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Friday, January 3, 2003



Maui County


Maui’s mayor says
Lingle will
come through
for the Valley Isle

He says he's worried about the economy
and its effect on Maui


By Gary T. Kubota
gkubota@starbulletin.com

WAILUKU >> Maui Mayor Alan Arakawa wasn't shy about reminding Gov. Linda Lingle that her political roots were planted in Valley Isle soil.

"I know she'll come through for us. She always has," Arakawa told several hundred people during his inauguration yesterday evening at the Iron Maehara Baseball Stadium in Wailuku.

As Arakawa begins his first four-year term, he knows there are troubling economic winds blowing and he may need all the help he can get if the storm comes.

While his speech was optimistic, Arakawa acknowledged to the media later that he was "very apprehensive" about the world economy and its impact on the Valley Isle.

Political observers noted that Arakawa faces a number of challenges, including preparing a balanced county budget that would likely be hurt by a U.S. war with Iraq.

"How do you prepare for that kind of thing?" said Marsha Wienert, executive director of the Maui Visitors Bureau. "We're all very edgy."

Wienert said while visitor volume on Maui appears good for the first quarter of this year, it could change quickly if the United States goes to war. She noted that a recent survey indicated that more than 50 percent of American travelers are considering traveling by land on vacation because of fears of flying and potential terrorist attacks. Arakawa said part of his economic plan calls for no tax increases and the promotion of more business activity, especially agriculture.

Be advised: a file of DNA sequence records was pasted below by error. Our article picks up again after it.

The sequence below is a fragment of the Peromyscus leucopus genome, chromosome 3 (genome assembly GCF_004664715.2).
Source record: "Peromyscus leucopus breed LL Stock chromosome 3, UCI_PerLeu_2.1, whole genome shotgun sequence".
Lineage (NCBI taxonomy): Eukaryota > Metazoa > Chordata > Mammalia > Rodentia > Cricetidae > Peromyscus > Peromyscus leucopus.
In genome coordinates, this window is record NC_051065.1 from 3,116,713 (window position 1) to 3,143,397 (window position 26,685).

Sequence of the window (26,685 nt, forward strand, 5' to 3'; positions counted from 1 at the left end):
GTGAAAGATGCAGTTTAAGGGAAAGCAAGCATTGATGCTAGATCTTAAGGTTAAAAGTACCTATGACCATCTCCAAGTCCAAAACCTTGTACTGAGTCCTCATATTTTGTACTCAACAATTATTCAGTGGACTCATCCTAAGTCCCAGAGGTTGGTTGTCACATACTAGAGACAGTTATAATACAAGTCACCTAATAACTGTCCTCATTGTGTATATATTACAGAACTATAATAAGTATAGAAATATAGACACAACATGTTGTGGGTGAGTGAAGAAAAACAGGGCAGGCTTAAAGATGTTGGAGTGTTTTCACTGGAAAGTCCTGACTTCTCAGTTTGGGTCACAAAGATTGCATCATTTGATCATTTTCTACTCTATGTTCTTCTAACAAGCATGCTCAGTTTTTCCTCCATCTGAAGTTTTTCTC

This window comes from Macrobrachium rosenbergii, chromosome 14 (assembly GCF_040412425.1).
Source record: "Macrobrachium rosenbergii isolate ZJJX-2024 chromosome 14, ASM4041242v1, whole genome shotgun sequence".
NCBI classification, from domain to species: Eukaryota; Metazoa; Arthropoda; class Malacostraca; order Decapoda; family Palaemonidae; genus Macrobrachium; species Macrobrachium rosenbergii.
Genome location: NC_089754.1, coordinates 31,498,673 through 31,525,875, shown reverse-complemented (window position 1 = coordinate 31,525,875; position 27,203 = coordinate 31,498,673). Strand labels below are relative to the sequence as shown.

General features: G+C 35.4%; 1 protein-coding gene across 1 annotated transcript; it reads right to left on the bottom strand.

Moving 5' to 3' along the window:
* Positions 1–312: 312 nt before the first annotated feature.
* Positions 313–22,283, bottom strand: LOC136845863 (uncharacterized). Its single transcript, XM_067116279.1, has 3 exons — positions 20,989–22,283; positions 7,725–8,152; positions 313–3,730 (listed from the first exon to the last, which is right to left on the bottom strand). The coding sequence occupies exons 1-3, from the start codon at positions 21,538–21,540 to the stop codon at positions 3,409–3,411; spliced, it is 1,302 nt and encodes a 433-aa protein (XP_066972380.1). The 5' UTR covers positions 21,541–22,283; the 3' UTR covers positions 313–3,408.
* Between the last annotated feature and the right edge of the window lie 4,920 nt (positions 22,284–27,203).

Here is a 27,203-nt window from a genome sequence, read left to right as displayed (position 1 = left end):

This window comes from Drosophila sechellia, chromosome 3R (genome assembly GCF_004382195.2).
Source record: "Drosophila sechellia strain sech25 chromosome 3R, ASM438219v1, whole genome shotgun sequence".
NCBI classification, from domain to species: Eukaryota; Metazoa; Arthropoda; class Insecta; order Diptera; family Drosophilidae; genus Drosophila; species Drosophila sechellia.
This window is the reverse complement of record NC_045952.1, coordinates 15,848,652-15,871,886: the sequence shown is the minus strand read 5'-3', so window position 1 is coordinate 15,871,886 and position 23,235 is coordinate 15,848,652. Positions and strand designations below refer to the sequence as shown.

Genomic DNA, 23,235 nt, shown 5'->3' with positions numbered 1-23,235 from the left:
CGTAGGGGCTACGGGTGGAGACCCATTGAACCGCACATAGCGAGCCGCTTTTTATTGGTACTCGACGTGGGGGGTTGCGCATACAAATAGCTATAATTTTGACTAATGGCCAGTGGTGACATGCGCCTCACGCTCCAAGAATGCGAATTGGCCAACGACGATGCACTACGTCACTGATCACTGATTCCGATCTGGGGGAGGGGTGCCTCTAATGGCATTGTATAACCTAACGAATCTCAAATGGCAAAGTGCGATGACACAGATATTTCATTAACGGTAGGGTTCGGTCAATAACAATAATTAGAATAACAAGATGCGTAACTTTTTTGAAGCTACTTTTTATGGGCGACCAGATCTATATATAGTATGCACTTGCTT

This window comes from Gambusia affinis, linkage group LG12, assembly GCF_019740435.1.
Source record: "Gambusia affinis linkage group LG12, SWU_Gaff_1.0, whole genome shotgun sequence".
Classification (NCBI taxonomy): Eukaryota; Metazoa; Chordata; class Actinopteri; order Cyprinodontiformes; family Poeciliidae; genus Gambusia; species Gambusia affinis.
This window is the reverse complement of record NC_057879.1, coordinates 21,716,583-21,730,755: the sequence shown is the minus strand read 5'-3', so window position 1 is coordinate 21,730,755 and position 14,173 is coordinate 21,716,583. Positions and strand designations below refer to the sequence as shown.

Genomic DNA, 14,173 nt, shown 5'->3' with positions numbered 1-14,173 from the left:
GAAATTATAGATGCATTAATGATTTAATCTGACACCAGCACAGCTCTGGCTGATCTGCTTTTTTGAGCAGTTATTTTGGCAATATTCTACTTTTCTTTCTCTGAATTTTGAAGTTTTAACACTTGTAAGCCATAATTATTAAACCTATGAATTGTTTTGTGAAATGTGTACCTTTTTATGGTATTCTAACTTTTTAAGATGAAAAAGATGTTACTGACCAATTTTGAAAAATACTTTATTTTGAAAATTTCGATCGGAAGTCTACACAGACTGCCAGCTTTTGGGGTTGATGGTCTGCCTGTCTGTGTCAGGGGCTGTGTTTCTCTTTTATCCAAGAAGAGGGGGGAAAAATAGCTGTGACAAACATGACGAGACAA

Observers say another task facing Arakawa will be balancing economic growth with environmental preservation.

Arakawa was endorsed by environmental candidate Rob Parsons during the general election, and some observers believe it contributed to the mayor's victory.

He has proposed creating two additional deputy positions, including a position for Parsons as a second deputy director in public works in charge of environmental issues. Arakawa also plans to appoint former deputy parks supervisor Allen Shishido to the second deputy parks job. Shishido was an unsuccessful Republican candidate for the state House 9th District, representing Kahului and Paia.

Arakawa said he will ask the Council to fund the two positions.

Dain Kane, selected yesterday as Maui County Council chairman, said it is too early to tell whether the county will have to increase property tax rates, and he is waiting for revenue projections, scheduled to be completed in April.

Kane also said he is undecided on whether to support funding the two deputy director positions.

The Democrats, including Kane, still control the Council. The mayoral race is nonpartisan, but Arakawa has run as a Republican in past races.

Arakawa said he has worked with many Council members previously and does not see a problem in working with them again.

Lingle, who served as Maui mayor for eight years, told Arakawa that Council members are able to take hard positions, but the life of the mayor is not the same.

"As mayor your job is more complicated, and it's hard because you can't please everybody all the time," she said.



County of Maui


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